Independent thesis Advanced level (degree of Master (Two Years)), 20 credits / 30 HE credits
Since 2009 thousands of Eritreans, as well as other, sub-Saharan migrants have become
victims of human trafficking in the Sinai Peninsula.
These occurrences are linked to the newly
coined notion of “Sinai Trafficking” which has been labeled as a new form of human
trafficking. According to reports, released or escaped victims have disclosed information
regarding collusion between traffickers and Egyptian security forces. Further, there have been
reports that trafficking victims from the Sinai are put in detention centers, prisons and police
stations in Egypt and are often charged or prosecuted for crimes committed in their capacity
as victims of trafficking.
Although Egypt is bound to respect and uphold its international law
obligations national criminal law concerning human trafficking, the continuation of the
situation in Sinai has demonstrated an unwillingness or inability to prevent, suppress and
punish the crime. Consequently, the purpose of this thesis is to examine and interpret
international law as well as Egypt’s national criminal legislation and policies, pertaining to
human trafficking, to determine if there are any inadequacies or gaps in the international legal
framework with regards to human trafficking or if it’s rather Egypt’s implementation of the
law that is faulty. Moreover, a human rights perspective, relevant theories, literature related to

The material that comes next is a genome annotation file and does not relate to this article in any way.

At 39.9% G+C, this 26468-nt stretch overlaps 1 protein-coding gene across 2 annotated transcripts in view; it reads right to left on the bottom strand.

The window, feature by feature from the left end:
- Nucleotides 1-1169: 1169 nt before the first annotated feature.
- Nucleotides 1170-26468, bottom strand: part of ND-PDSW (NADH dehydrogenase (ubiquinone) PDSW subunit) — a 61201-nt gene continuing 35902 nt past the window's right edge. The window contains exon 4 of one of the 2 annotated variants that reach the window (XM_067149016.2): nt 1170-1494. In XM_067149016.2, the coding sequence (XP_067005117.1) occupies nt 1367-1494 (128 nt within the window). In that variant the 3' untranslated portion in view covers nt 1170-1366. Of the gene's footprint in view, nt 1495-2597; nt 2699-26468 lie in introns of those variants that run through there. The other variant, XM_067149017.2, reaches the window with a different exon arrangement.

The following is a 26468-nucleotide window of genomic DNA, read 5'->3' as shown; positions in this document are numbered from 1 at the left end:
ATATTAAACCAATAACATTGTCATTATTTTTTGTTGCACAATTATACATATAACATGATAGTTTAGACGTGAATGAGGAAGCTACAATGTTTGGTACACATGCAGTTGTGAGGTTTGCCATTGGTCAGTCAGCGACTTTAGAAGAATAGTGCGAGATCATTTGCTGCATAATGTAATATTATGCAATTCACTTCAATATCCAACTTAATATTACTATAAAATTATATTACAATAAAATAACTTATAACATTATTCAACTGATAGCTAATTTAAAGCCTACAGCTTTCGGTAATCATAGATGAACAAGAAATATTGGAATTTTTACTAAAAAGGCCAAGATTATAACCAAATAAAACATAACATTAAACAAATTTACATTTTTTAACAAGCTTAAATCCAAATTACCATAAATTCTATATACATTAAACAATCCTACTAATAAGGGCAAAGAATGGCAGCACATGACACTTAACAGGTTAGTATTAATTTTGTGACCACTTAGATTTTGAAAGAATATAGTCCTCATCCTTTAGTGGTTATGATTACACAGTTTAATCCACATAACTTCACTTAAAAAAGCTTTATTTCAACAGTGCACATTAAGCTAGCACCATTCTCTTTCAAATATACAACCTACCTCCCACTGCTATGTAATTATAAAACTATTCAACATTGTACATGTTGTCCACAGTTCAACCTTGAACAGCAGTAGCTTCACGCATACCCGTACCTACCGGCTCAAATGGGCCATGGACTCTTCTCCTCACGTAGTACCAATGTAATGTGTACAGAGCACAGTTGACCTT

the conceptual framework of human trafficking, the status and treatment of non-nationals and
securitization of migration will be applied.
With regards to the international law on human trafficking, it has been assessed that
there are some inadequacies in relation to protection and support granted to trafficking
victims. Egypt, has adopted relevant international instruments concerning human trafficking.
Further, Egypt has enacted national legislation that corresponds to the Anti-Trafficking
Protocol, which might indicate that it is not Egypt’s national legislation that is inadequate
and rather that the international law concerning human trafficking.
Increasingly restrictive immigration laws, policies and States conduct towards migrants
indicate that migration has been securitized. The Egyptian authorities conduct and
approach towards migrants could indicate that Egypt has securitized the migration issue.
Further, the difficulty to distinguish smuggled migrants from trafficking victims could result
in the possibility of trafficking victims being criminalized. The world of today remains
globalized and thus the political order that follows and its accompanying conceptual and
subsequent legal framework of human trafficking as an organized crime contributes to the
trafficking situation in Sinai as well as to human trafficking in general.
2015. , 76 p.
human trafficking, Sinai, Egypt, ransom, extortion, securitization, Arendt, conceptual framework